The pending sale of the Pittsburgh Penguins to Fenway Sports Group is at issue in two ownership-level lawsuits that are running into a familiar obstacle: the power of a league commissioner to compel intra-team disputes into arbitration.
Last Friday, Pennsylvania federal Judge Marilyn Horan stayed a lawsuit brought by Wildfire Productions, a motion picture and tape distribution company that owns a minority stake in the Penguins. Wildfire maintains that FSG, which last November reached a deal to buy the Penguins from Team Lemieux (a partnership led by Mario Lemieux and Ron Burkle), aided and abetted a breach of fiduciary duty and tortiously interfered with contractual relations. Wildfire has also sued Team Lemieux in the Delaware Court of Chancery, claiming breach of contract and breach of fiduciary duty.
Wildfire contends it was unlawfully excluded from sale discussions. The company insists it wasn’t afforded the same opportunities as other partners, in contravention of legal rights. The company seeks, among other things, an order that would declare the transfer of Team Lemieux’s interests to FSG “null and void.”
According to its federal complaint, Wildfire invested $5 million in the Lemieux Group between 1999 and 2000. The Lemieux Group is a limited partnership that took over ownership of the Penguins following a bankruptcy process. Wildfire says it owns 7.54% of the Lemieux Group’s partnership.
FSG and Team Lemieux reject Wildfire’s claims. “Wildfire,” FSG attorneys wrote in a court filing, “knew about FSG’s planned acquisition of a controlling stake in Lemieux Group LP for over six weeks before the Transaction closed. In that time, Wildfire never attempted to stop the close of the transaction.”
FSG attorneys also emphasize that the legal relationship between Lemieux Group partners and the NHL features the signing of a consent agreement in 1999. Pursuant to the agreement, the partners agreed to resolve various forms of conflicts through an arbitration process controlled by the NHL commissioner. “It is clear from the documents relied upon in the complaint,” FSG attorneys have asserted, “that there is a valid arbitration agreement that covers the claims asserted in this action.”
The NHL isn’t a defendant but has moved to intervene. The league seeks to compel the parties to arbitrate Wildfire’s claims.
As the league sees it, the consent agreement requires disputes “be resolved in accordance with Section 6.3 of the NHL Constitution and the NHL Commissioner shall have full and exclusive jurisdiction and authority to arbitrate and resolve” disputes. Section 6.3 lists a series of “disputes” that fall under commissioner Gary Bettman’s purview. One is a dispute that “involves two or more Member Clubs of the League or two or more holders of an ownership interest in a Member Club of the League.”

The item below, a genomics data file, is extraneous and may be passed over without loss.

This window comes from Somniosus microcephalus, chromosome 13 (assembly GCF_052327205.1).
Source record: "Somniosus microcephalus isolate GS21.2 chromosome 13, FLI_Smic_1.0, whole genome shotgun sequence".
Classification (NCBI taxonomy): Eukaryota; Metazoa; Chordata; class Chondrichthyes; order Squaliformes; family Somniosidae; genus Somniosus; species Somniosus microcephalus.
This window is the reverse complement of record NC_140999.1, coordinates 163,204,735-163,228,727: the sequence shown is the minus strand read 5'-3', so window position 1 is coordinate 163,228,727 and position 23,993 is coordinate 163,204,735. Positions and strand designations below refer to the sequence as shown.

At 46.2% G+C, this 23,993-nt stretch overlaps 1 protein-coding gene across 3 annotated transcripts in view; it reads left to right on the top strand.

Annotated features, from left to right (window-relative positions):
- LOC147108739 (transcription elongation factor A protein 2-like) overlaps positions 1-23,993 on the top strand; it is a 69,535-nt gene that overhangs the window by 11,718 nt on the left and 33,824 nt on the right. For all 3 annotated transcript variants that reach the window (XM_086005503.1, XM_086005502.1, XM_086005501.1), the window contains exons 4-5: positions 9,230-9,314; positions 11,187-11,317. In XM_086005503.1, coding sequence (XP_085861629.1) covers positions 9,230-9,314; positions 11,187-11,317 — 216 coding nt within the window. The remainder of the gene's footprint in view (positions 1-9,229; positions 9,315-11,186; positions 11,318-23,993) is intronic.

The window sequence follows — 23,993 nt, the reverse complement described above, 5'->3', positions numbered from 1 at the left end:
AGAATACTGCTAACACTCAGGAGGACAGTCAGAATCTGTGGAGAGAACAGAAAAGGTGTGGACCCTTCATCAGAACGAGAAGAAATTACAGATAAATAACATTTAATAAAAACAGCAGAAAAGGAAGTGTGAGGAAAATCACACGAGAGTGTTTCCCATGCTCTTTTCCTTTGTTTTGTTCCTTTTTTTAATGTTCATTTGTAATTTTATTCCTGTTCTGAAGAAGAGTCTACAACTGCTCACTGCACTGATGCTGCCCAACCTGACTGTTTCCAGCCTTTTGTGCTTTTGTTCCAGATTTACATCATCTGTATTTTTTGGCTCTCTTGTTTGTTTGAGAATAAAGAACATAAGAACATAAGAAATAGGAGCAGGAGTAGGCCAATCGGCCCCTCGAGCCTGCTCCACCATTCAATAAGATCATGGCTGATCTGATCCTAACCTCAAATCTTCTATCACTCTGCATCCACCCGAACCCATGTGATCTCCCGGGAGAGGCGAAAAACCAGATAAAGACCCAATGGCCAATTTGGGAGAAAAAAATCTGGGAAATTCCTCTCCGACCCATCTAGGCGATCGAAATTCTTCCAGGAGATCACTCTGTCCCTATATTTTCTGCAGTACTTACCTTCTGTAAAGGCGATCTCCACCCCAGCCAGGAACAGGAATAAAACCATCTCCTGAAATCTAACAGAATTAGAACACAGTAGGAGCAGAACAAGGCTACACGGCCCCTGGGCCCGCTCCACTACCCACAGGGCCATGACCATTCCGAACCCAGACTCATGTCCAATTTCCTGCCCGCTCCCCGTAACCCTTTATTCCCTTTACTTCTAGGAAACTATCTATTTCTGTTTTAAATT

Arbitration as a method to resolve ownership disputes isn’t unique to the NHL. In 2020, the NFL successfully intervened in a federal lawsuit between Washington Commanders majority owner Daniel Snyder and three limited partners (Robert Rothman, Dwight Schar and Frederick Smith). The league noted that Commanders owners contractually consented to an arbitration process overseen by commissioner Roger Goodell. The dispute was resolved when the limited partners sold their interests to Snyder.
Leagues regard arbitration as a desirable form of dispute resolution for several reasons. Arbitration is confidential whereas a lawsuit is public. While evidence and testimony compiled in arbitrations are inaccessible to the public, sensitive trial documents are often downloadable on court websites. Owners suing each other can expose financial documents that leagues regard as private. Those documents might contain trade secrets or materials that advantage players’ associations in bargaining. Arbitration controlled by the league commissioner also is designed to produce outcomes that maximize league interests. In contrast, in a trial, a judge or jury focuses on resolving the specific legal dispute at hand.
Arbitration has also surfaced in lawsuits brought by team employees. Brian Flores and Jon Gruden might see their lawsuits against the NFL end prematurely if courts find they contractually assented, through employment agreements, to arbitration. Although arbitration decisions can be challenged in court, courts review those decisions with a high degree of deference.
The potential role of arbitration in the Wildfire lawsuits remains to be seen. The federal case will be stayed pending the Delaware case’s conclusion. Judge Horan reasoned that for Wildfire to establish that FSG broke the law in assisting Team Lemieux, it first needs to establish that Team Lemieux broke the law. If the defendants and the NHL have their wishes, however, both lawsuits will be dismissed and sent to arbitration.